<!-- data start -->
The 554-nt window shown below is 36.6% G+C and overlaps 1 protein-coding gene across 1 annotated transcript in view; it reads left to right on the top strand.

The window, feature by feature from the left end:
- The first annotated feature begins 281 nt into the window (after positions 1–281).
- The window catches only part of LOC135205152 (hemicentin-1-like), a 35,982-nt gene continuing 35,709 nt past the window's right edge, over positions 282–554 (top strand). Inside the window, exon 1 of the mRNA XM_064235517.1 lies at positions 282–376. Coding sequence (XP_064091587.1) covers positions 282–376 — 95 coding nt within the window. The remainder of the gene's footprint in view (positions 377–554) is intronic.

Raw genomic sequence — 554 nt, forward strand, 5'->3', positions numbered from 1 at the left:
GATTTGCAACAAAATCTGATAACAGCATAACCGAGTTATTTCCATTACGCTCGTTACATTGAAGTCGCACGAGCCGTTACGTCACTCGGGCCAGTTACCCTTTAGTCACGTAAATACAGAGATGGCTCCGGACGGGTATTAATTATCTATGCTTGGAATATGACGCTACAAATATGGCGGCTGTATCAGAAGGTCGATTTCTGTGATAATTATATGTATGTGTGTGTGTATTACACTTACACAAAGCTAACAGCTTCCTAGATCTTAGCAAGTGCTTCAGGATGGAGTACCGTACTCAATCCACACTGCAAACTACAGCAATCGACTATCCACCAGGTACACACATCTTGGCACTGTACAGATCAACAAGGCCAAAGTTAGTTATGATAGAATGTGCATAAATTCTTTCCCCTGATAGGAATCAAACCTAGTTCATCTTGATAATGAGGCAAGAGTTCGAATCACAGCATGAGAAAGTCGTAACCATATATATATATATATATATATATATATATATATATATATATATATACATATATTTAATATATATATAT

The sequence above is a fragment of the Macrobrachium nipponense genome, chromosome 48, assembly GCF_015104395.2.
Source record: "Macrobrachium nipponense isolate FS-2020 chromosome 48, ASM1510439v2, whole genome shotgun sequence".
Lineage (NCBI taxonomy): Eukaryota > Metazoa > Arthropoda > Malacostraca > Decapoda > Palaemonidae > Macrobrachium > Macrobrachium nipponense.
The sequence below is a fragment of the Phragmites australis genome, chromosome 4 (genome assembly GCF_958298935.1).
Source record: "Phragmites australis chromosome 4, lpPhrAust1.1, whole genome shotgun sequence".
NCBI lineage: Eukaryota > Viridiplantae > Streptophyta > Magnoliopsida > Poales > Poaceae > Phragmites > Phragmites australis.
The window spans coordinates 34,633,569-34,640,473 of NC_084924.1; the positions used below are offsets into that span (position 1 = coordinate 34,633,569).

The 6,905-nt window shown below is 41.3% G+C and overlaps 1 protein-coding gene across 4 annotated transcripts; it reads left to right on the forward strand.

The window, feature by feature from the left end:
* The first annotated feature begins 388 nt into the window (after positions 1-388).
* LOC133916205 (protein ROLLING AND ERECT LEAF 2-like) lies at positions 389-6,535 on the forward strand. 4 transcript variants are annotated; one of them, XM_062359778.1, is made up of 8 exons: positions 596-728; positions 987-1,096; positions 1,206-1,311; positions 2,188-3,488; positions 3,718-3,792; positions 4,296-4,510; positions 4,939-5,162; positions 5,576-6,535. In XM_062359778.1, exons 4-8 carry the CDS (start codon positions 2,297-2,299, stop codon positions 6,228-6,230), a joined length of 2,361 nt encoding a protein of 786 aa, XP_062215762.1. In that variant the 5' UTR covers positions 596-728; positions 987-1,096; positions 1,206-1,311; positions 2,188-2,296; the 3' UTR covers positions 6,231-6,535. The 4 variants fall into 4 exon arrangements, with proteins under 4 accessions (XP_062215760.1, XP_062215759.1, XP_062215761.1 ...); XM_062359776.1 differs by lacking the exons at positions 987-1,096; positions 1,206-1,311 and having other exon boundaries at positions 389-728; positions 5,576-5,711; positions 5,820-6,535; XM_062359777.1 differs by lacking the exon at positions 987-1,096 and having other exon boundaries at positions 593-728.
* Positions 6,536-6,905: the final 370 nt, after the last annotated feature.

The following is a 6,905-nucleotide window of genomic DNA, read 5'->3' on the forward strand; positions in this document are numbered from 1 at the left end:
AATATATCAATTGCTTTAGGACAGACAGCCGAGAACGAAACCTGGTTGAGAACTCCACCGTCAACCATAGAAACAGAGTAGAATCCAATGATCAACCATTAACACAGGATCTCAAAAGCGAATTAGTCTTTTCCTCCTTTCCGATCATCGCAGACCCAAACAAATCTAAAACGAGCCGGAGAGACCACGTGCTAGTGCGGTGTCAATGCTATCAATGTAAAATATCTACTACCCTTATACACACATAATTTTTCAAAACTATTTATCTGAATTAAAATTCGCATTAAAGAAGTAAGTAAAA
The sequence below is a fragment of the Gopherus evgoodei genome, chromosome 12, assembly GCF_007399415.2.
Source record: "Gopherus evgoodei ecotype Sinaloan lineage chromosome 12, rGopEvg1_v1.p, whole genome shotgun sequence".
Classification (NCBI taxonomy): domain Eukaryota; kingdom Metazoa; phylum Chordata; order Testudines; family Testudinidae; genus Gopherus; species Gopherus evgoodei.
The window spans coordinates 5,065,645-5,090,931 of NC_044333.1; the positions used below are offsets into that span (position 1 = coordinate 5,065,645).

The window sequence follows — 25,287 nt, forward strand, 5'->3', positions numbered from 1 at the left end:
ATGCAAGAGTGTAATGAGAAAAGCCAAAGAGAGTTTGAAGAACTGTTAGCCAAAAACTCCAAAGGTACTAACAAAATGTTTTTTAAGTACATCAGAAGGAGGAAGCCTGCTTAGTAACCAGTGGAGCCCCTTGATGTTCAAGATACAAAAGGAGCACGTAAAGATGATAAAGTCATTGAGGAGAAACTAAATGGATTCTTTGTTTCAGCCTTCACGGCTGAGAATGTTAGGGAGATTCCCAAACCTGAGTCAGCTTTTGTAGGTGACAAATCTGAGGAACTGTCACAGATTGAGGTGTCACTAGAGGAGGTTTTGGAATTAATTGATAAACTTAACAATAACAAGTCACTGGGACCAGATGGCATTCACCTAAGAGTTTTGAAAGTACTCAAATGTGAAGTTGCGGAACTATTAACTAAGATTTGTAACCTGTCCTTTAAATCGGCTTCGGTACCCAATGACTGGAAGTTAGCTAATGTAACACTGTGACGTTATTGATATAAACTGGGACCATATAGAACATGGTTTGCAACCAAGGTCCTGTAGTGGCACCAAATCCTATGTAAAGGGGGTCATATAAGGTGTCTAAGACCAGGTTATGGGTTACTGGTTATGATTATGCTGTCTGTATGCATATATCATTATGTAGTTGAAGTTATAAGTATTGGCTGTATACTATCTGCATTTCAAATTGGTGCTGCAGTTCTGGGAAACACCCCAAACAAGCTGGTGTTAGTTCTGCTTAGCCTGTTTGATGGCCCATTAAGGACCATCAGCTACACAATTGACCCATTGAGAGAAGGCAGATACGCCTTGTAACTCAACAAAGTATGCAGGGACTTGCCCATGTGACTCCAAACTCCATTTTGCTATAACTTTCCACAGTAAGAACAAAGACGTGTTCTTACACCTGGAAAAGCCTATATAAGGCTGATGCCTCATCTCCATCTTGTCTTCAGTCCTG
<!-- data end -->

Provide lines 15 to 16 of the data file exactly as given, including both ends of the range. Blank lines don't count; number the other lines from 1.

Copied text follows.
The window, feature by feature from the left end:
* The first annotated feature begins 388 nt into the window (after positions 1-388).